Oh, well, at least it's got a fast enough shutter to keep stuff from being completely blown out, and at that shutter speed you get some cool stuff...


Monday, October 09, 2017

Somewhere west of Cimarron...

Snows came early to the high passes of the Sangre de Cristo Mountains this year. Raton Pass wasn't bad and the road across Eagle Pass was just wet, despite all the snow in the woods surrounding it, but Cimarron Canyon between them was getting treacherous when we drove through...

Travel Day...

More later.

Oh, happy Columbus Day! Whoever thought that a pretty generic minor secular government holiday would be a reason to argue on the internet?
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Sunday, October 08, 2017

Faces of Blogorado...

Stingray

Kevin
These were shot with my Ricoh GXR, using a 1955-vintage Leitz Elmar 9cm f/4, all at ISO400, f/22, 1/400th sec. This is a lot of fun...
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Saturday, October 07, 2017

Sorry...

I've been otherwise occupied having a good time the last couple days, and the internet is still a roiling sea of goofy speculation dotted with islands of howling retards and the flotsam of some of the most truly goofy conspiracy theories I've heard in a lifetime of collecting goofy conspiracy theories as a side hobby.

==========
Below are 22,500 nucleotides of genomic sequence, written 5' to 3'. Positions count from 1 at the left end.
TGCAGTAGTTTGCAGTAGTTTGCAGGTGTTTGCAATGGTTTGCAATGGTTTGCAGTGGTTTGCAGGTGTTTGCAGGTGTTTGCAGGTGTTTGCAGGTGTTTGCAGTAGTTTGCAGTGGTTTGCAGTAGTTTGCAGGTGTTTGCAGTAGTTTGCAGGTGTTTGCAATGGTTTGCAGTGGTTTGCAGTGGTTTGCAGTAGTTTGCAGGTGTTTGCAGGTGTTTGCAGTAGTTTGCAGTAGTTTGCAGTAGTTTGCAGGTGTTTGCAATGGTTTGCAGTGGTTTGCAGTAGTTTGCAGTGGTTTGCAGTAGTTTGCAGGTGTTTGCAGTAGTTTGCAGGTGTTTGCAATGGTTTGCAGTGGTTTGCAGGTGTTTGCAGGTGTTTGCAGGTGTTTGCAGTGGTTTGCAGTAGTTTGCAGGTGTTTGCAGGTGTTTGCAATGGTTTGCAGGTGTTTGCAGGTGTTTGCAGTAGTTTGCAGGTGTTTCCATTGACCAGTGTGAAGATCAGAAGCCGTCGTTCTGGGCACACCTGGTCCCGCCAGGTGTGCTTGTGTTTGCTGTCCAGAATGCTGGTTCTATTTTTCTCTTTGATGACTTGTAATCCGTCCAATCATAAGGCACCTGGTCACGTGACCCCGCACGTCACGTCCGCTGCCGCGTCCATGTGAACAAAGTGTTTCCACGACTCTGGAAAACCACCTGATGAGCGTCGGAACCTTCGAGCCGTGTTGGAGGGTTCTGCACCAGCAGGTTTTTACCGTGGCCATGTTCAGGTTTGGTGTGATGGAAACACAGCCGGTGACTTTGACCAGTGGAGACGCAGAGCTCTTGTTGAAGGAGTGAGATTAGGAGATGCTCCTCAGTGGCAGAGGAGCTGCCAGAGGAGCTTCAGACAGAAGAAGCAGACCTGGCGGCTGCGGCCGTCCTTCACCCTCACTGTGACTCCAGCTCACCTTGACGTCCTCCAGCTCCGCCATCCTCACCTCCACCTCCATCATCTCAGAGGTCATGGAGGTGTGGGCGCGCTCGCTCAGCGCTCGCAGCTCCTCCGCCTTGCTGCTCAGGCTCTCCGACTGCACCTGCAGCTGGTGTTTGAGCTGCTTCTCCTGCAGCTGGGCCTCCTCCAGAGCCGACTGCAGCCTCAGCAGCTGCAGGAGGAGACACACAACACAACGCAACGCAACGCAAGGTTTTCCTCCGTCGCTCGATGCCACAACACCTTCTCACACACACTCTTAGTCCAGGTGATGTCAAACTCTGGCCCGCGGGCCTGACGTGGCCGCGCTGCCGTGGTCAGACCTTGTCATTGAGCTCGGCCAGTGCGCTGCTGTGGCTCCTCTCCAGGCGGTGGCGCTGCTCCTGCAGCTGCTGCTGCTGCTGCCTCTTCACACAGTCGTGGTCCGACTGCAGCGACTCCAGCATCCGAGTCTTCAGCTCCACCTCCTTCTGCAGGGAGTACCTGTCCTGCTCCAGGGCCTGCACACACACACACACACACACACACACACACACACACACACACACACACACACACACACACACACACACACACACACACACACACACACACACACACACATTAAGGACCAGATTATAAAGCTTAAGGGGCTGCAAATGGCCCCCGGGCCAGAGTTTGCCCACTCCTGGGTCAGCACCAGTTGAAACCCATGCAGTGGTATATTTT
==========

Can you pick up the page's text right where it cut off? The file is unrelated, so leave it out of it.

I refuse to let this 'tardstorm bum my high.
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Thursday, October 05, 2017

True Fact

Wednesday, October 04, 2017

Paging Alanis Morissette...

Right click, save as "thetruthaboutirony.jpg"...
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This is why I'm a misanthrope.

The internet has broken out in the dumbs. The right half of it is spewing kooky conspiracy theory nonsense and the left half wants to...I don't know, wish all the guns into the cornfield or something.

If you're out there rolling around in the toxic stew of these debates, here's a fun conversational grenade to toss into the mix, the way Woo Bum-kon tossed grenades at local villagers.
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Monday, October 02, 2017

Real Talk


Every internet shithead can suddenly make a 500-yd high-angle precision shot with their SIG-brace-equipped 9" .300BLK with a zero magnification dot. Under fire. I'd like to beat that dude about the head and shoulders with his no-doubt-Punisher-skull-festooned AR pistol until he saw wisdom and Jesus.